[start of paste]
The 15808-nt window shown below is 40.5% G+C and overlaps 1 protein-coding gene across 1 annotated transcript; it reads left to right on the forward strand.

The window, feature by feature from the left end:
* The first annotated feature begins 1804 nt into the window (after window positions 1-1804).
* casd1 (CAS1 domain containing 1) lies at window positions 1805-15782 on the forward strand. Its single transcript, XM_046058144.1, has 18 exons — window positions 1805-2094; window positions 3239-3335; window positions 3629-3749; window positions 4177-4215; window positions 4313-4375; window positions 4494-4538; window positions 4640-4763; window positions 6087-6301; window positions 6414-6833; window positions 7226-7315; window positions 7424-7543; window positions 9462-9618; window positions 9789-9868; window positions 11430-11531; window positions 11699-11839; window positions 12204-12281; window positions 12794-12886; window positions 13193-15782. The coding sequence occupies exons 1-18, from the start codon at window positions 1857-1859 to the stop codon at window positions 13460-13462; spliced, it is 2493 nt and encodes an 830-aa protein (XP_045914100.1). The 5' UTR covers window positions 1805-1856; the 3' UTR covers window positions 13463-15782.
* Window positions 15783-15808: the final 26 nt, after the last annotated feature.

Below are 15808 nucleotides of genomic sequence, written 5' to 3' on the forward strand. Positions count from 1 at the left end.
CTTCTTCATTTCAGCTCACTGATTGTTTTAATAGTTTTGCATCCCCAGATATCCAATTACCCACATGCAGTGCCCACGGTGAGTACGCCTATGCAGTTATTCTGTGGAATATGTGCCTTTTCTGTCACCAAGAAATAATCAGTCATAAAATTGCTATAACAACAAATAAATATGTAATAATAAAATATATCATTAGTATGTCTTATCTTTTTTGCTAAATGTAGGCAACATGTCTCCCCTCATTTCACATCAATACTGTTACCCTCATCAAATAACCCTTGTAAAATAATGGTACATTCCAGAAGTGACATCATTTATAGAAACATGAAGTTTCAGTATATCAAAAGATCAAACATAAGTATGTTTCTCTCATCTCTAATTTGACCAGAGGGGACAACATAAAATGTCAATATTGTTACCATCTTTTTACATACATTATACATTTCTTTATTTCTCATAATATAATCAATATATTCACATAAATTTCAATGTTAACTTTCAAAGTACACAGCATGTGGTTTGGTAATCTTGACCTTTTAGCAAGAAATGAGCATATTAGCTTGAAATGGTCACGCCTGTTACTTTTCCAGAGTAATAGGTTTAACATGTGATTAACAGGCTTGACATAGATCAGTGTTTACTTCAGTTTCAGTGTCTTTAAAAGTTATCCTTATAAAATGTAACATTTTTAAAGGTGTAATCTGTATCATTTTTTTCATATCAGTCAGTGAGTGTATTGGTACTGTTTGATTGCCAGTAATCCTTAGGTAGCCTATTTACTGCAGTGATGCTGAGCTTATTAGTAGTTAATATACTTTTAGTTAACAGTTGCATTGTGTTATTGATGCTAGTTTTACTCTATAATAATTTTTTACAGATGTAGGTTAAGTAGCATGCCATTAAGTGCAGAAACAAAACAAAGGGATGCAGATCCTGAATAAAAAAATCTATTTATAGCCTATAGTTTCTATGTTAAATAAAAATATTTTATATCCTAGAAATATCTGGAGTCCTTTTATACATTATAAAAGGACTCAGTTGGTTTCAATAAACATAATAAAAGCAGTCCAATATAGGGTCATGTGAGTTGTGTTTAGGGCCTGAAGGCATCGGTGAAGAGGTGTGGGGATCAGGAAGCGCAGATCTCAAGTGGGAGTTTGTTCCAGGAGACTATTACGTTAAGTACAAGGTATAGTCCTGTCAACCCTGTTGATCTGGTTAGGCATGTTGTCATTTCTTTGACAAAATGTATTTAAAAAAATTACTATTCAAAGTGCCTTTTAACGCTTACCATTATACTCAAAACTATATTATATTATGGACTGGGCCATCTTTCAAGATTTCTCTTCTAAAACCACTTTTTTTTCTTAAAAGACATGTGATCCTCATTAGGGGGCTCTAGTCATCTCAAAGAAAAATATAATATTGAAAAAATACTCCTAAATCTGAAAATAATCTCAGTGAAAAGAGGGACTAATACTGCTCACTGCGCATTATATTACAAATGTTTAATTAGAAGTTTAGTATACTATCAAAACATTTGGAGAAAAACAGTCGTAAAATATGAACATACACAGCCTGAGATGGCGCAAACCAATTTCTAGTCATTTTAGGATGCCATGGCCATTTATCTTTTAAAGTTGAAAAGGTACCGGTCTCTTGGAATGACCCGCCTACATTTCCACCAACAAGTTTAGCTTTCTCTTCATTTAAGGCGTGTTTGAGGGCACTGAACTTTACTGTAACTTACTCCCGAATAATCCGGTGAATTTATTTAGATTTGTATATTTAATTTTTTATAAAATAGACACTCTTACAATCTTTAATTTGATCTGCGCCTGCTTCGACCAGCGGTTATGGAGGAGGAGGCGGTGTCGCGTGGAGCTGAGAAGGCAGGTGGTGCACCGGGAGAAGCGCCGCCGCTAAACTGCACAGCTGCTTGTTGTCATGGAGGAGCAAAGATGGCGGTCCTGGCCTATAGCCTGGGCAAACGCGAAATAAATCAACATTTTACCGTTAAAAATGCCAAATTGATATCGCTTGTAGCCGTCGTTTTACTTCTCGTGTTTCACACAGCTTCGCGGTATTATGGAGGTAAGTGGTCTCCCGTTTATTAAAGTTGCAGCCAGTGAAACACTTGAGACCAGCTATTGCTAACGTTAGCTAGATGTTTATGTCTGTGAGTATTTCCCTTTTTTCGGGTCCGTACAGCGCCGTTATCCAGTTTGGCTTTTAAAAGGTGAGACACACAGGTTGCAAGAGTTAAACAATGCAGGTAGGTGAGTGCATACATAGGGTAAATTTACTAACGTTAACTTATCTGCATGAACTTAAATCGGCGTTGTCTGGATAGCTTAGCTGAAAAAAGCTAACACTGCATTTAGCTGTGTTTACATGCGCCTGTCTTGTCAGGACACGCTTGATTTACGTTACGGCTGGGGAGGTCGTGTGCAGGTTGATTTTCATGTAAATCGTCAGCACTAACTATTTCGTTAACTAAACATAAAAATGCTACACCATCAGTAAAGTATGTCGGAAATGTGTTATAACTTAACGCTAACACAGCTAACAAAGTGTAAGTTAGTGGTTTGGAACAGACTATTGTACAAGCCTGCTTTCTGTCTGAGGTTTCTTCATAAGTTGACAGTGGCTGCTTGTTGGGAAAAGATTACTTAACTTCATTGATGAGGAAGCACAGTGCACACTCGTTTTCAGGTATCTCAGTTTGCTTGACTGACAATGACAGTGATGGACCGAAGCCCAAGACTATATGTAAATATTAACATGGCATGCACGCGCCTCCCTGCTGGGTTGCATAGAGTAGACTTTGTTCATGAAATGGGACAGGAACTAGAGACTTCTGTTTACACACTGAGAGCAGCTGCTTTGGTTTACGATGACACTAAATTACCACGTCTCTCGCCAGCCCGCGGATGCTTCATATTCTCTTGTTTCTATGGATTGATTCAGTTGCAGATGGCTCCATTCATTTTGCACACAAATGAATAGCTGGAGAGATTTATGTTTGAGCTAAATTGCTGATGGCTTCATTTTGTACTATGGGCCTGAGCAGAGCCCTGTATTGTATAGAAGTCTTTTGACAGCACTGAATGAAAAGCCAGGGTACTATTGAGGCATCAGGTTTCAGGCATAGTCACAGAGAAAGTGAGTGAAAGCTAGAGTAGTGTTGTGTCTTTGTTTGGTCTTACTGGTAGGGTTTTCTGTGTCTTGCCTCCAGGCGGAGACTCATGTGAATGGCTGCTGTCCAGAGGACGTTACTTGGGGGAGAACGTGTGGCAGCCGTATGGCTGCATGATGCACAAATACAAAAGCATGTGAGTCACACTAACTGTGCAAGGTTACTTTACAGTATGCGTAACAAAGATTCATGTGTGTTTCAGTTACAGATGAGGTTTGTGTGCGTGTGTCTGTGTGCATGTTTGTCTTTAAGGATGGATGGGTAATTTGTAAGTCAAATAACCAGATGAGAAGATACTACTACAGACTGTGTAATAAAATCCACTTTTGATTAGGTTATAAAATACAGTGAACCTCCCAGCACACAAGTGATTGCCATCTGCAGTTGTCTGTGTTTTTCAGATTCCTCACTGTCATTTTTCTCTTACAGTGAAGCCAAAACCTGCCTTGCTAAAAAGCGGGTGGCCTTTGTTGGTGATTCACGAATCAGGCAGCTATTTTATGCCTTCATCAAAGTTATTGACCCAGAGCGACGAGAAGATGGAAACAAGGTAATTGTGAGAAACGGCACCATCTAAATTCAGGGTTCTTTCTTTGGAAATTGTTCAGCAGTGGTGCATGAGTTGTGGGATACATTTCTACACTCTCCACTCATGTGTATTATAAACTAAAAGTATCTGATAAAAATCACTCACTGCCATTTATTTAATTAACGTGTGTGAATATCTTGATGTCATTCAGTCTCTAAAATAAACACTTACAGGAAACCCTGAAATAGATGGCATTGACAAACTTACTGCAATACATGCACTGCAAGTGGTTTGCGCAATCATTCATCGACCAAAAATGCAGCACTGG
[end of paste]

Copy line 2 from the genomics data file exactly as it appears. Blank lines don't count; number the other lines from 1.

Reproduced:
The window, feature by feature from the left end: